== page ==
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Albums of 2008

Having been gone for six months out of the year, I feel as though I’ve missed out on all the new music. So for the last week of December, I’m attempting to listen to, review, and rank nearly 70 albums that have been recommended by friends or have made best of 2008 lists. This page will be updated as I go.

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  • Amanda Palmer – Who Killed Amanda Palmer

I had no idea who Amanda Palmer was until Neil Gaiman mentioned that he was doing a book with her on his blog. Her show in Denver aligned perfectly with my return and, without any inkling of who she was or what her music sounded like, I dragged a few friends out and caught one of the best shows I’ve seen in ages. I was so impressed by the show, I snagged her solo debut. The album is much less upbeat and tongue and cheek than the show was, and it was missing two of my favorite songs (“Google You” which she cowrote with Gaiman, and “I Want You But I Don’t Need You” which is a song she did with The Dresden Dolls). Still, it was produced by the enumerable Ben Folds and has a lovely Tori Amos/Fiona Apple quality to it that I adore.

  • Anna Ternheim – Halfway to Fivepoints

When Halfway to Fivepoints opens up with orchestral overtones, it’s hard to tell what you’re getting out of the Swedish Ternheim, but the transition to melodic rock reminiscent of Zero Seven or Dido is surprisingly smooth. Ternheim has a wispy ghostlike voice that floats above her simple acoustic guitar plucking, evocative piano and light electronic arrangements. Her cover of Fleetwood Mac’s “Little Lies” is haunting and beautiful. On “Such a Lonely Soul” it’s evident how she drew comparisons to Coldplay, albeit without the overproduction. The album as whole has enough variation to keep one listening, but enough of a theme to fit perfectly on a rainy day.
Personal Note: I picked up this album because I thought Ternheim was a local Denver artist since Fivepoints is a neighborhood in Denver.

  • Anthony Braxton, William Parker, Milford Graves – Beyond Quantum

Free Jazz just isn’t my thing.

  • Beach HouseDevotion

Slow and plodding, listening to Beach House is a little like trudging through a swamp. With a complete lack of playfulness and using some terrible percussion (including synth sleigh bells in “All the Years”), Devotion is a bland a tasteless album. Several songs show a little promise until the weak vocals kick in. “Heart of Chambers” seems to promise a solid 1950s throwback sound and “Gila” offers an Eastern European touch reminiscent of Devotchka or Beirut, but neither fulfills the promise of the their opening licks. Overall, the album doesn’t really have anything to like or hate, and might function well as background music, but that’s all.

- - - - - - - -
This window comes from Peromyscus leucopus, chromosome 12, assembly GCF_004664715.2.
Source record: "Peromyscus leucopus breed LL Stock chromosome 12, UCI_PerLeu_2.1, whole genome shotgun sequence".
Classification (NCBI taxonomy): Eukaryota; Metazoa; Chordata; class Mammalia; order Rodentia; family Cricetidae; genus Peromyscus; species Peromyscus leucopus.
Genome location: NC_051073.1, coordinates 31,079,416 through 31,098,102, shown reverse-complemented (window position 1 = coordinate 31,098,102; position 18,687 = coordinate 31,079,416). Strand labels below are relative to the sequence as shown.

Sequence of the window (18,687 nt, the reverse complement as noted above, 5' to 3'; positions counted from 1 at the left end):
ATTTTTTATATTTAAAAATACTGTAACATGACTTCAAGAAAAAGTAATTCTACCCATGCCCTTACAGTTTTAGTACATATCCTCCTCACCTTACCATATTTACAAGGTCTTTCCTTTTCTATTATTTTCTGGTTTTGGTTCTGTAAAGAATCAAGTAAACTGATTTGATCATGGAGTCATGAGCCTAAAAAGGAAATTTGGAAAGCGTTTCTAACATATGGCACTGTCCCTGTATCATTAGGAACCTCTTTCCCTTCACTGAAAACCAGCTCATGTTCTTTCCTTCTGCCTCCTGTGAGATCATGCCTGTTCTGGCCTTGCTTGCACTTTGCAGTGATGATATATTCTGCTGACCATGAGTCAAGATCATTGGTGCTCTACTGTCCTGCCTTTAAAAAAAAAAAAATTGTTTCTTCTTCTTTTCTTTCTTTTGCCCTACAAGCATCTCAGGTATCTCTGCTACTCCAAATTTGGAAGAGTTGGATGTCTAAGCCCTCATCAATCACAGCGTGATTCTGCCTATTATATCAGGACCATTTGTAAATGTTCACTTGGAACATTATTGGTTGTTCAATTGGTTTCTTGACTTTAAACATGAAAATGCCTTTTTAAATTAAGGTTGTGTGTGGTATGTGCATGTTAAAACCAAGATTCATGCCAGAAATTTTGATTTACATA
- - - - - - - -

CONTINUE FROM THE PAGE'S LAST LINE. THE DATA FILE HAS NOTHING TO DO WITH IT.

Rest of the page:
• Benga – Diary of an Afro Warrior

For a CD with such an awesome title, I wasn’t expecting the lovely dubstep album Benga dropped in 2008. With dubstep a still relatively unknown genre, it’s not quite clear where the dub comes into it. “Night” features electronic beats with a Rio de Janeiro twist but airy and haunting tones over the top, “E Trips” is reminiscent of something Prodigy might’ve done in their early years, and “Light Bulb” is almost click hop. Though the album is a little repetitive by the end, Diary of an Afro Warrior‘s strange and trippy sounds are more than enough to keep you listening.

  • The Black Keys – Attack & Release

Given the down home southern blues sound of the Black Keys, it’s always a surprise to remember that the duo is a couple of nerdy white guys. Of course, who case about color when you can rock out to tracks like “I Got Mine” and “Oceans and Streams.” Another 5 star effort from the new kings of the delta blues.

  • Black Milk – Tronic

With Lupe Fiasco’s 2007 release still standing as the last truly great hip hop album, it seemed possible that no one would challenge that title this year. Luckily for us, Black Milk’s Tronic appeared just before Halloween with its excellent beats and solid rhymes (if a little played out topics). “Bounce,” “The Matrix,” and “Losing Out” all have excellent and interesting beats that make this perhaps the best rap/hip hop album of 2008.

  • Brubeck Brothers Qurater – Classified

It may seem sad to ride their father’s name to fame, but Mike and Chris Brubeck are good jazz musicians in their own right and collect a ton of talent around them for this release. Unfortunately, it’s a little too strange at times and peaks with the cover of their father’s hit “Blue Rondo A La Turk.” A good effort, but not enough to vault them into a league of their own.

  • The Bug – London Zoo

This obviously wasn’t an album with Americans in mind. The odd mix of rap, reggae and electronica on London Zoo simply isn’t the sort of thing normally found stateside. Which isn’t to say that The Bug’s album isn’t enjoyable at times with club-thumpers like “Murder We” and “Insane.” It’s simply not enough to keep me listening.

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